Transcript: This paper was written by Paul Raczka from Choteau, Montana. Paul has worked with the Aamskaapii'piikunii (Blackfeet) in Montana for many years. Paul is a Beaver man and a well respected elder. Although Paul is not originally Blackfoot he has adopted the Blackfoot way of life and thus is accepted by the people as being Blackfoot. POSTED: NO TRESPASSING: THE BLACKFOOT AND THE AMERICAN FUR TRAPPERS Paul M. Raczka First published in "Selected Papers of the 2010 Fur Trade Symposium at the Three Forks", Three Forks Area Historical Society, Three Forks, Montana. Until 1831 Blackfoot/American relations were strained at best and hostile at worst. American trapping expeditions into Blackfoot territory were met with plundering or outright elimination. These "Blackfeet marauders", these "treacherous savages" met every incursion into their territory by relieving the trappers of their goods and setting them afoot, or killing them on sight. Yet to the north, the Hudson Bay traders traveled and traded [and even trapped] in relative safety in Blackfoot territory. Why this dichotomy in dealing with non-Blackfoot? Most historical records deal with this conflict from the viewpoint of the American trappers. Here were men trying to make a living exploiting the natural resources of an untamed and "unclaimed" land, and perhaps, seeking their fortunes in the process. However, from the Blackfoot viewpoint they were arrogant poachers plundering their country without permission, and taking food from the mouths of their families. To understand this viewpoint it's necessary to understand the Blackfoot, and indeed Native American, concept of "ownership" and use, of the land. For this we go to the oral history of the people, and the cultural "marking" of their territory. It was a large territory that allowed for internal movement with utilization of the resources wherever and whenever they became available. Its boundaries were well marked, and recognized by surrounding tribes [but not unchallenged]. Figure 1 Blackfoot Marked Traditional Territory, Author's map IN THE BEGINNING Two very early stories have survived that tell of the arrival of people to Blackfoot country. At this time they were not yet "Blackfoot", but just "people". They tell of a family of human beings that came from across the mountains through a southern pass. "Very long ago there was a tribe of people living far to the south, on the other side of the mountains. Somehow game became very scarce there, and the people began to starve. In this tribe there was an old man who had three sons, all grown and married, and he felt very sad to see them and their little children starving and growing thinner every day�" The old man received a dream that told him of a plentiful land the other side of the mountains and the family decided to follow the advice of his dream. Traveling for days in a starving condition they thought they would never get out of the mountains. So one day they talked of giving up, they were so weak, when they suddenly saw that they had passed the last peak. Beyond was the great prairie, reaching to the end of the world. By sunset they reached it, and camped beside a little stream. Already they had seen plenty of game, great bands of buffalo, elk, and antelope. Early in the morning the sons started out to hunt, but they had bad luck. They could not get near enough game to kill it. But their father was a powerful person. He made a black medicine, a very wonderful medicine, and rubbed it on his oldest son's feet, and it enabled him to run so fast that he got right up beside a fat cow and killed her with one arrow. The old man gave his eldest son a new name. �Hereafter,' he said, �your name is Siks-i-kaho[Blackfoot] (Blackfeet, ed.). It shall be the name of your children, too,' "Now the other sons were jealous. They said, �Is our elder brother better than we? Why may we not have some of this black medicine, too?' "'Wait,' said their father. �You shall each have a new name. First go to war, and when you return I will give you new names for yourself and your children. Here we will found three tribes, and this shall be their country.' The young men soon got ready and started, one going south, the other east. "It was winter when the one who went east returned. He brought scalps with him, and also some weapons which he had taken from the enemy. His father named him Kai-nah [Bloods]. From him and his children this tribe started. "The other son did not return until the middle of the winter. He also brought scalps and weapons, and some wearing apparel of curious make; so the old man named him Pi-kun-I[Piegan]. He was the first of this tribe."[Crazy Dog, Blackfoot, told to J.W. Schultz, to Grinnell; Grinnell, 1892; 154-156] [A similar story was told to Clark Wissler in the early 1900's.] Two other very important events are also mentioned in these stories. The first is the second dream of the black root given the old man. In it he has reached accord with the animals of this new land. They have given him the new methods to hunt the animals of the Plains [persistence hunting]. It was the black root, and the ceremony that accompanied it, that allowed the people to be successful in hunting the large animals. It was the animals themselves that had given permission to be utilized, and had shown the method to do it in a spiritual and respectful way. Other spiritual gifts, like the Beaver Bundle, Sun Dance and Thunder Medicine Pipe, would be given with methods of contacting and using the animals and land, and the spiritual power that went with them. Physical locations where spiritual events occurred were the symbols of contracts between the spiritual realm and the people. In each of these the covenant and integration of the people with all the animals and spirits was established, and the possession of the land reinforced. And in the ceremony of each bundle it is repeated and renewed during every opening to the present day. Secondly, boundaries were marked by the sons with pictographs, markers and stone effigies which notified any other group of people the land was occupied. These markers also were a "spiritual gate" of sorts since they negated, or weakened, any spiritual power the intruding group might have. Blackfoot spiritual and pictographic markers are found at each pass coming from the west, and along their borders north, south and east as well. Figure 2 Sun River Pass markings at head of "Raising Dust Trail", author's photo Figure 3 Sun River markings 2, author's photo Each added to the power of the people and their claim to the land, and in effect, posted the land as belonging to the Blackfoot. The Blackfoot people completed their covenant with the Above People, Earth People and Underwater People, and this land was theirs. CONFUSION "Our tribes came southward out of the wooded country to the north of Bow River. We began to make short excursions to the south, and finding it a better game country and with much less snow, we kept coming farther and farther, and finally gave up altogether our old home. This happened before my grandfather's [Sistsawana, Bird Rattle, ed.] time. We call that former home �Ishtssohatsi' [�in the brush']. The Peigan led in this movement and were followed by the Bloods and later the Blackfeet [Siksikai, ed.].We all hunted in the plains between Milk River and the Yellowstone, the Peigan finally wintering on the Musselshell or the Upper Missouri, the Bloods on Belly River, south of the site of Fort Macleod, the Blackfeet on Bow River, or its tributary, High River. Of course, individual families and small bands of the Blackfeet would sometimes spend the winter among the Peigans."[Tearing Lodge, 1898] Figure 4 Tearing Lodge and his wife, Edward Curtis Photo "Tearing Lodge further states that Bird Rattle used to say that through the forest country ran a big river, which informant thinks was larger than the Missouri. After the Peigan had begun to make short trips into the prairies, they one winter returned to the big river, to find white men on the other side. These men traded with them, and as the people began to go further south the white men followed them with their goods. Later, when they returned to the big river, they found a fort built on the other side, which Tearing Lodge believes was Edmonton House." [Tearing Lodge, South Peigan-Blackfoot, 1898, at the age of ca. 68, to Edward Curtis, Curtis mss; Seaver Center for Western History, L.A.] From this information, and the opinion of George Bird Grinnell who was with him interviewing Tearing Lodge in 1898, Curtis formed the conclusion that the Blackfoot people originated and migrated from the north near Lesser Slave Lake, Alberta, in fairly recent time, and the big river referred to was the Peace River. Both published that conclusion, and thereafter other researchers quoted their findings as fact. Grinnell tried to add to the strength of his conclusion that the Cree name for the Blackfoot was "Slave Indians". Slave Lake bears the same name therefore it must be the home of the Blackfoot. He adds that Henry's Cree guides stated that the "Knisteneaux" [Slave Indians] and Beaver Indians made their peace at Peace Point from which the river gets its name. [Henry-Thompson Journals, Vol. II, page 510, N.Y. 1897] However, he would not be the first to face confusion with Cree names for various other groups. David Smyth covers this name confusion thoroughly in his thesis, "The Niitsitapi Trade" [Smyth, 2001] and shows other tribes were also called "Slave Indians" and misidentified as Blackfoot. Both Curtis and Grinnell were stretching parts of the information to fit their theories. Going back to the original notes we find that the big river that Tearing Lodge refers to is actually Big River [Omakati, in Blackfoot], the Saskatchewan River. All other historical accounts of meetings with the Blackfoot place them along the Saskatchewan at various times. None show them near Lesser Slave Lake or the Peace River. Another clue given by Tearing Lodge is that when they went back north they found "a fort built on the other side" [of the river]. This would probably be Buckingham House built on the North Saskatchewan River in 1780. [Bull Plume winter count for 1791.] There is no historical record of a trading post being built on the north side of the Peace River above Blackfoot territory at that time. Some of this confusion can be due to the interpreter, and some can be interpretation of the story by researchers with preconceived theories. For example quoting from the Curtis manuscript again; Their genetic legend is so modernized that the creation is placed on the Teton River in Montana. The aged wiseman [Tearing Lodge, ed.] who gave the story of the creation on the Teton, the following day told how his paternal grandfather had discussed the life of the people when living at the lesser Slave Lake [Curtis and Grinnell's opinion as to the location, ed.] hundreds of miles north and generations before they moved south to Montana. When asked to reconcile his historical statement with the legend he merely smiled, shrugged his shoulders and said, "That is the way the people tell it". [Curtis Mss., Seaver Center for Western History, L.A.] To this we can add the story that after Napi created the Blackfoot people he rested on a butte where he made a stone image of himself. This stone outline, of Napi lying down, on the Teton River just west of Choteau, Montana, was recently destroyed by vandals. If we are to accept this story of the Blackfoot originally being in the south what would be the reason they were found along the North Saskatchewan River? One answer may come from the far southwest United States. We know as a fact that one of the smallpox epidemics that hit the Blackfoot people came through the Shoshone people to the south. [Bull Plume's 1764 winter count.] If an earlier [and possibly "first"] epidemic had hit the Blackfoot from the same source, they would have fled as far away from the source as possible. And that would be to the far northern border of their land. Is it possible such an event occurred? From the journals of fray Juan de Prada of 1638 we may find an answer, and source of this disease. As the Franciscan Commissary General of New Spain [New Mexico, etc.] he reported Pueblo Indian numbers declined due, "to that extent on account of the very active prevalence during these last years of smallpox and the sickness which the Mexicans called cocolitzli [typhus, ed.]" From 60,000 they were reduced to 40,000 people during the years 1636-1641. [Hackett, p109-111] This, along with forced slavery, and abuse by the Spanish, caused a great flight of Pueblo Indians from the Spanish country to the Plains Indians. Some fled to the Plains Apache country to the east, while others escaped to the Utes in the north. Since the Utes, as well as the Comanche and Apache to the east, were old trading partners among the pueblos, there would be a favorable welcome for them. Both the Comanche and Utes were related to the Shoshone and were frequent trading partners. It would take only one infected individual to spread the diseases among them and on to the Blackfoot southern border. The time-line would be right for the Blackfoot to have fled north, stayed until they were comfortable the disease to the south had run its course [one or two generations?], recovered their numbers and strength, and discovered enemy tribes [already recovered from the epidemic] were beginning to move into their original country. This would be about the time first contact with European traders placed them on the north boundary of their country and moving back to the south. Based on Blackfoot oral history [and Euro-historical documents] concerning wintering, war expeditions, and hunting camp sites, the area considered by the Blackfoot Confederacy to be theirs runs from where the North Saskatchewan River comes out of the mountains above Rocky Mountain house, south along the edge of the mountains to the Helena/ Three Rivers area; east to Livingston, then following the Yellowstone River to the Forsyth/Miles City area; north to Glasgow near the mouth of the Milk River and from there north into Saskatchewan, east of Swift Current, to North Battleford [passing east of the Eagle Hills, site of the first contact], to the North Saskatchewan River and following that to Rocky Mountain House. These borders were, of course, contested by enemy tribes and, as the Blackfoot became more horse orientated they shifted closer to the foothills where the environment was more conducive to wintering their horses. In later years the location of trading posts would also be a factor in the moves. Figure 5 Drawing, rock by rock, of the "Napi" creator figure. Probably erected by the Blackfeet Indians some 600 years ago. [1350, ed.] Drawing made by Professor Carling Malouf, University of Montana, 1958. Located on the Madison River bluffs west of Bozeman. This concept of ownership via a spiritual covenant [or contract, if you will] was common among other tribes on the northern plains, and recognized as a valid claim. It was a totally foreign and unknown concept of ownership to the intruding Euro-culture. The Hudson Bay Company had early, first hand experience with this when their company trappers were sent home naked and afoot from Blackfoot country. After several other attempts, with similar results, they realized the need to seek permission for their trappers to hunt in Blackfoot country. [Thompson, 1880] Once they were granted permission the depredations came to a halt by and large. It was a lesson the American fur companies were slow to learn. The punishment for this trespass varied from stripping the transgressors of all they had and sending them home naked as a warning, to outright killing them. "Permission to hunt" extended as well to other tribes seeking buffalo in the Blackfoot territory. The "Across-the-Mountains" tribes, such as the Flatheads, Kootenai and Pend d'Orreille were often granted access for their buffalo hunts. Of course, if they thought the Blackfoot were not anywhere in the vicinity they would try to hold a hunt and leave before being discovered. In these cases, if they were discovered, they were considered as "stealing" Blackfoot buffalo and an attack was imminent [Ksiem siso, Revenge Raid]. Figure 6 Ksiem siso, Revenge Raid, Night Shoot, South Peigan, Fort Macleod Museum, Alberta Another factor creating hostility between American trappers and the Blackfoot can be considered "guilt by association". By aligning themselves with tribes such as the Crow and Flathead, and providing them with guns, they in effect "became Crows and Flatheads", enemies of the Blackfoot. This view extended to encounters outside Blackfoot country as well. Not limited to the Americans alone, this led to the Hudson Bay Company and North West Company being blockaded from trading with the Kootenai and Flathead and providing them with arms and ammunition. [Thompson & Henry Journals; Coues, 673-675, 1897] In contrast, when Blackfeet traveling in the southwest met Josiah Gregg's 1831 caravan on the Santa Fe Trail a totally different outcome occurred. Five hundred lodges and 2-3,000 North Blackfeet [this, no doubt included some Gros Ventre] encountered Gregg's caravan on the Cimarron River with both parties uncertain of the other's intentions. With both lines of fighters facing each other Gregg, deciding to try and push the Blackfeet back in order to attain a more favorable fighting position, unknowingly averted hostilities. "Our company was therefore mustered and drawn up in line of battle; and accompanied by the sound of a drum and fife we marched towards the main group of the Indians. The later seemed far more delighted than frightened with this strange parade and music�". [Gregg, 1967; 65] For the Blackfeet this was the traditional procedure between strange tribes to initiate peace. Each group of warriors would face each other, and led by a Medicine Pipe owner carrying his pipe, would advance toward each other, stopping four times and singing their peace songs. Thus, peace was made between the Blackfeet and the Americans, albeit an uneasy one on the part of the Americans who knew of the conflicts in the north, and reputation of the Blackfeet. But in this case no enemy tribal members traveled with the Americans, nor were they supplying their enemies. This trip by North Blackfeet to the southwest is well known in Blackfoot oral history. Figure 7 Petroglyph, Writing On Stone Provincial Park, Alberta. Meeting of Medicine Pipe carriers from two tribes. Figure 8 "When the whites from the South & North met." pictograph from Bull Plume Winter Count, author's collection. It was 1830, when Jacques Berger, a former trader from the Hudson Bay Company who spoke fluent Blackfoot, convinced Kenneth McKenzie, superintendent of the Upper Missouri Outfit of the American Fur Company, he could establish trade with the Blackfoot. With four men and a trading outfit provided by the Company, he traveled to Blackfoot country on a mission many thought was suicidal. Meeting with several Piikani who recognized him, he was invited to the main camp and spent the next twenty-two days distributing liberal gifts and reciting prices the Company would pay for furs. He managed to convince ninety-two men and thirty-two women to return to Fort Union with him. There, after being treated royally by McKenzie, they invited him to establish a trading post in their country. Traders, who would be invited guests and protected, were welcome but poaching trappers would never be allowed. Figure 9 Father Nicolas Point Drawing, The Archives of the Jesuits in Canada, Montreal. Figure 10 American Fur Company Fort, drawing by Thunder Chief, Blackfoot Indian, Point Collection, Jesuit Archives, Montreal. Figure 11 Gifts of alcohol by traders to the chiefs on their arrival at the fort, Thunder Chief, Blackfoot Indian [Thunder Chief's name glyph is above him at lower left quadrant], Point Collection, Jesuit Archive, Montreal. Figure 12 Traders preparing the feast for the chiefs on their arrival at the fort. [Thunder Chief's partial name glyph is just above the traders at the bottom.] By this time the Company had determined that free trappers working the countryside was a losing proposition, and a more profitable solution was needed. If trade could be established, the Blackfoot could provide the furs, and company expenses would drop considerably. This proved to be the case when McKenzie sent James Kipp in the fall of 1831 to establish Fort Peigan along the Marias River in the heart of Blackfoot country. Paying 3-400 percent higher than the Hudson Bay Company, Kipp took in 6,450 pounds of beaver which yielded $46,000 for the American Fur Company that year. The American Fur Company had finally figured it out. Seeking permission to trade in Blackfoot lands, rather than forcing their way in, solved their problems. Blackfoot ownership of the land was recognized and their sovereignty respected � for a time. BIBLIOGAPHY Bradley, James H. Affairs at Fort Benton from 1831 to 1869, From Lieut. Bradley's Journal, Historical Society of Montana, vol.3, Helena, Montana, 1900 Coues, Elliott 1965 The Manuscript Journals of Alexander Henry and David Thompson; 1799-1814, Vols. I & II Ross & Haines, Minneapolis, Minnesota, Curtis, Edward & Grinnell, George Bird Manuscript, Seaver Center for Western History Research, Los Angeles, CA. Hackett, Charles Wilson, ed. Historical Documents Vol. 3; Carnegie Institute of Washington Raczka, Paul Winter Count; a History of the Blackfoot People, Old Man River Cultural Centre, Brocket, Alberta, Canada.1979 Smyth, David 2001 The Niitsitapi Trade: Euro-Americans and the Blackfoot-Speaking Peoples to the mid 1830'S, PhD. Thesis, Carlton Univ. Nov Tyrrell, J. B. ed. 1916 "David Thompson's Narrative of His Explorations in Western America", The Champlain Society, Toronto,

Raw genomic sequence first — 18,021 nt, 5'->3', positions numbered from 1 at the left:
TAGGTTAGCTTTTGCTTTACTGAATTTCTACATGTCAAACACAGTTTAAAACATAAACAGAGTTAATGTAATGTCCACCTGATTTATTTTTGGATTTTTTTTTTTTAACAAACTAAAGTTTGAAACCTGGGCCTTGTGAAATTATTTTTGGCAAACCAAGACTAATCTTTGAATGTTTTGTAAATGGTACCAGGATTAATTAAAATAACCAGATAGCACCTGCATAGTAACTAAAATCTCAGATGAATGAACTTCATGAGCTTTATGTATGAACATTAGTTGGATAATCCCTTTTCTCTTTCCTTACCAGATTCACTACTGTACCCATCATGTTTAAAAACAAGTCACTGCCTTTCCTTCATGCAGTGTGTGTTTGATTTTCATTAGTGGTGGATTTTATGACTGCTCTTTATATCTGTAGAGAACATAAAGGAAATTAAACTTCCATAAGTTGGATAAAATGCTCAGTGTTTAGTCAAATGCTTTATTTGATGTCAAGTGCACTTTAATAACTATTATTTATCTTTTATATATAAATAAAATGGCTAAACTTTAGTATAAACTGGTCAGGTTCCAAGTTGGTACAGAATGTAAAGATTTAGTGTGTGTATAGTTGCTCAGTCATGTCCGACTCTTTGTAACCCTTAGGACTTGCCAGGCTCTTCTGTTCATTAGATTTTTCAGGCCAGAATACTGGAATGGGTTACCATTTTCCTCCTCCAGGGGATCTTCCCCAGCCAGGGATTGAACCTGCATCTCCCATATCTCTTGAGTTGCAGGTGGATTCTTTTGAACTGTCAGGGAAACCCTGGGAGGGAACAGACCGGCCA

Publisher: Blackfoot Digital Library


Asset Date: 2012-03-08

Format: Document


CONTENTdm file name: 267.pdf

CONTENTdm number: 361

Date modified: 2014-02-28

Origin Location Name: Choteau

Pointer: 361

Origin Location Name: Choteau